Un uomo, un cavallo, una pistola

Un uomo, un cavallo, una pistola
Un uomo, un cavallo, una pistola

Originally released in 1967 on a CAM LP record which also included tracks on the B side from THE BELLE STARR STORY with music by Charles Dumont, this Cipriani spaghetti western score has to be one of the most popular and well known non-Morricone western scores from the 1960s. The theme was covered by numerous artists worldwide including the likes of LeRoy Holmes, Geoff Love and Henry Mancini – the latter held Cipriani’s composition in high esteem and was a composer who Cipriani said was an inspiration to him. A MAN A HORSE AND A GUN was also one of the first soundtracks to be re-issued by CAM as part of their Soundtrack Encyclopedia series (CSE 102). But sadly the recording was slightly flawed and was of a very short running duration; the original CD release running for just 23 mins 40 seconds. CAM did re-issue the score again with a few extra tracks and included it on a disc with tracks from two other westerns scored by Cipriani, THE BOUNTY KILLER and NEVADA. So it has been available before but not in such a complete version. This latest edition is, as far as we are aware, the entire score which was originally a project that CAM were contemplating at the time of the film’s release and is made up of tracks from a mock-up LP as well as cues from the film’s soundtrack. It contains 11 previously released cues and a further 11 released for the first time, billed as bonus tracks – although, in saying this, the central theme from the score is repeated a number of times but in differing arrangements. The sound achieved by Hillside/GDM is amazing and all tracks are in full stereo apart from track 22, which is a mono mix of an alternate version of the central theme. Presentation is also very well done, with the original LP cover being utilized and a number of attractive and colourful stills and publicity posters from the film decorating the disc booklet. The score by Cipriani is, in every sense of the word, a “CLASSIC” and it is this soundtrack along with examples from the same period by Ennio Morricone, Gianni Ferrio, Bruno Nicolai, Francesco De Masi and Nico Fidenco that set the standard and also created the precedence and style that was to become the iconic spaghetti western “SOUND”.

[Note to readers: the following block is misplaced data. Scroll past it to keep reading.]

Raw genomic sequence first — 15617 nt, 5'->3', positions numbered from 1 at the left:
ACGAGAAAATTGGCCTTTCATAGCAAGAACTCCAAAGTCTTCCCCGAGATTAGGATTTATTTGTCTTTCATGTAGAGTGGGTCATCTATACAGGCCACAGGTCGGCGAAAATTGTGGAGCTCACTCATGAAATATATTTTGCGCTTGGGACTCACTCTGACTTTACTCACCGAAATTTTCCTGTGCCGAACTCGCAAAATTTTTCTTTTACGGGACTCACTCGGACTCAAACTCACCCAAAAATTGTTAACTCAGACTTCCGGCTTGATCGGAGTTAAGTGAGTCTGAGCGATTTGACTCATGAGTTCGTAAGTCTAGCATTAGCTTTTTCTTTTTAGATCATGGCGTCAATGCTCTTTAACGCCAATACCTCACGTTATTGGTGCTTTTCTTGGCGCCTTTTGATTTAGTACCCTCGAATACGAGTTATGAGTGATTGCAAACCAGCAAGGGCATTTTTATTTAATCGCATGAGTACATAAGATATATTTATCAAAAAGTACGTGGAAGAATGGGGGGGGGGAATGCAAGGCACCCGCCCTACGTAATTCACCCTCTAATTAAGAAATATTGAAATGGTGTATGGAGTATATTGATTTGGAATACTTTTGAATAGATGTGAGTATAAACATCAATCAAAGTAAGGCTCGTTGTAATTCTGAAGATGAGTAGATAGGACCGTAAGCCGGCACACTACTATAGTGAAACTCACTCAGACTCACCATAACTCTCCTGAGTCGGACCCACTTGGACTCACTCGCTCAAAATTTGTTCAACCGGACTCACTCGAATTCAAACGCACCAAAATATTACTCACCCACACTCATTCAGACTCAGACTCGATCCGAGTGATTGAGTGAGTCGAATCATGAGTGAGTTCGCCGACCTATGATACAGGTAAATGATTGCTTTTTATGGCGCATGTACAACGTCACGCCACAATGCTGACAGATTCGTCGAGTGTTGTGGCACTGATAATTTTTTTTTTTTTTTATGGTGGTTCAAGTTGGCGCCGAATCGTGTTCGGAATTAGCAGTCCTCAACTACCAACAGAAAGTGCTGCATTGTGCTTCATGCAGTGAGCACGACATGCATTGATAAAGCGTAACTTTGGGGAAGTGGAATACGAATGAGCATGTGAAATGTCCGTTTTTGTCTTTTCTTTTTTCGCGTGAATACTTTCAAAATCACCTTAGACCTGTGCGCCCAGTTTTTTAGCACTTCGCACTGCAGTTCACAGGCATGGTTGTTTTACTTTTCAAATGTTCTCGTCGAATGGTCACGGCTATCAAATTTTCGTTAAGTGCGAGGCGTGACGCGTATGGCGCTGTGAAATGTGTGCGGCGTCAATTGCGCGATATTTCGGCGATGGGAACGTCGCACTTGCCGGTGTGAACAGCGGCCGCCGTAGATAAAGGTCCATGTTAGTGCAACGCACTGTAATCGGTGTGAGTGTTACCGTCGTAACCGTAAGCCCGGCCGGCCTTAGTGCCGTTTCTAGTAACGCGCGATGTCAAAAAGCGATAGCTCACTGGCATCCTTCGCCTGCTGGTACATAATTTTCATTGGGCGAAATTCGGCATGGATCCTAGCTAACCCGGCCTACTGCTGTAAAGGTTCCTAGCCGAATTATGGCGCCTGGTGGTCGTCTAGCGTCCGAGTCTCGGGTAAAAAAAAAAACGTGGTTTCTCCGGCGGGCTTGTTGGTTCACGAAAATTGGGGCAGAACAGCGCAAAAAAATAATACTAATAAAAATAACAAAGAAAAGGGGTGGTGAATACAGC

The CD opens with the now familiar and dare I say famous theme, “Un Uomo un Cavallo una Pistola”. Spanish guitar punctuated by subdued bass electric guitar open the cue and usher in shrill but melodic woodwind, establishing the main body of the theme. Strident, forceful strings add momentum and increase the composition’s tempi. The strings are then joined by racing snares, bells and eventually an electric guitar which takes on the role established by the woods and continues to pick out Cipriani’s infectious theme. Trumpet is added to create a wonderful rich and exuberant sound depicting the man and the horse riding at speed. The tempo then alters drastically as the composer introduces a slower and more romantic arrangement of the central theme. Woodwind again with low brass and strings are combined with a laid back percussion supporting them. Again the tempi changes and becomes fast paced but only very briefly, bringing the cue to its conclusion as it fades.

Track 2, “Una Canzone per la Luna”, is the secondary theme for the score, and in many ways evokes memories of Morricone’s “Goodbye Colonel” cue from A FEW DOLLARS MORE. Subdued percussion, bells and martial timpani are interspersed with electric bass and piano creating an almost bolero sound, which has the central phrasing of the theme performed by woodwind and also at times passed to solo trumpet which is slow and mournful in its overall sound, supported by sparse use of electric organ. Track 3, “Faccia a Terra”, is one of the highlights of the score; driving percussion, punctuated by whip sounds act as background to a striking and memorable trumpet solo which itself is embellished by the use of a rasping voice which creates a stunning and highly original effect. I am also glad to say that, on this version of the score, the re-mastering has been done wonderfully because on the original CD release there was a slight imperfection that was very noticeable on this particular track, which has now been remedied. Overall this soundtrack is a rewarding listen and one of the Italian western genres greatest scores.

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